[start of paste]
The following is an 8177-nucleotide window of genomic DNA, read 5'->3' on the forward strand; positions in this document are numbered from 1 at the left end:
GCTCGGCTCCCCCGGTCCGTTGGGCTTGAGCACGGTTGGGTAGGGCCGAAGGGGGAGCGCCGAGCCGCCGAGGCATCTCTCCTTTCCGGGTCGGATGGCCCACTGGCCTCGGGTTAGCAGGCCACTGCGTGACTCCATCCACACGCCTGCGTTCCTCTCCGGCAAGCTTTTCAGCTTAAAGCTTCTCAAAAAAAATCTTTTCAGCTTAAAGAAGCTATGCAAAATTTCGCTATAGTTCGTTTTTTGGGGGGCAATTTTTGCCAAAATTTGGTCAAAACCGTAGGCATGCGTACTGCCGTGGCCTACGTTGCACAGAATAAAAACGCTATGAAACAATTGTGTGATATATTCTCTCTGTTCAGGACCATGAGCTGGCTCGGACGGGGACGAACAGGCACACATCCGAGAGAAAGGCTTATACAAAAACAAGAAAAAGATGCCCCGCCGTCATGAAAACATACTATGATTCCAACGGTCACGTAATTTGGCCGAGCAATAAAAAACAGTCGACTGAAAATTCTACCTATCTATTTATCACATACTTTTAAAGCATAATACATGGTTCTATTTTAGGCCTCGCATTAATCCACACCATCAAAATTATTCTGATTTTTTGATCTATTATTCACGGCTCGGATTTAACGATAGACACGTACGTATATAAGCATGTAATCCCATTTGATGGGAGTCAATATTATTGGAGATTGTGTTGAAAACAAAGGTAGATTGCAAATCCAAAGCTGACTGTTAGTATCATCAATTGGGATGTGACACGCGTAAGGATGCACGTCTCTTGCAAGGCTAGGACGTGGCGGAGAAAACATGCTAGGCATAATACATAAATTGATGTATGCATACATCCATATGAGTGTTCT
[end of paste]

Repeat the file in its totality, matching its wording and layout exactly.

The following is an 8177-nucleotide window of genomic DNA, read 5'->3' on the forward strand; positions in this document are numbered from 1 at the left end:
GCTCGGCTCCCCCGGTCCGTTGGGCTTGAGCACGGTTGGGTAGGGCCGAAGGGGGAGCGCCGAGCCGCCGAGGCATCTCTCCTTTCCGGGTCGGATGGCCCACTGGCCTCGGGTTAGCAGGCCACTGCGTGACTCCATCCACACGCCTGCGTTCCTCTCCGGCAAGCTTTTCAGCTTAAAGCTTCTCAAAAAAAATCTTTTCAGCTTAAAGAAGCTATGCAAAATTTCGCTATAGTTCGTTTTTTGGGGGGCAATTTTTGCCAAAATTTGGTCAAAACCGTAGGCATGCGTACTGCCGTGGCCTACGTTGCACAGAATAAAAACGCTATGAAACAATTGTGTGATATATTCTCTCTGTTCAGGACCATGAGCTGGCTCGGACGGGGACGAACAGGCACACATCCGAGAGAAAGGCTTATACAAAAACAAGAAAAAGATGCCCCGCCGTCATGAAAACATACTATGATTCCAACGGTCACGTAATTTGGCCGAGCAATAAAAAACAGTCGACTGAAAATTCTACCTATCTATTTATCACATACTTTTAAAGCATAATACATGGTTCTATTTTAGGCCTCGCATTAATCCACACCATCAAAATTATTCTGATTTTTTGATCTATTATTCACGGCTCGGATTTAACGATAGACACGTACGTATATAAGCATGTAATCCCATTTGATGGGAGTCAATATTATTGGAGATTGTGTTGAAAACAAAGGTAGATTGCAAATCCAAAGCTGACTGTTAGTATCATCAATTGGGATGTGACACGCGTAAGGATGCACGTCTCTTGCAAGGCTAGGACGTGGCGGAGAAAACATGCTAGGCATAATACATAAATTGATGTATGCATACATCCATATGAGTGTTCT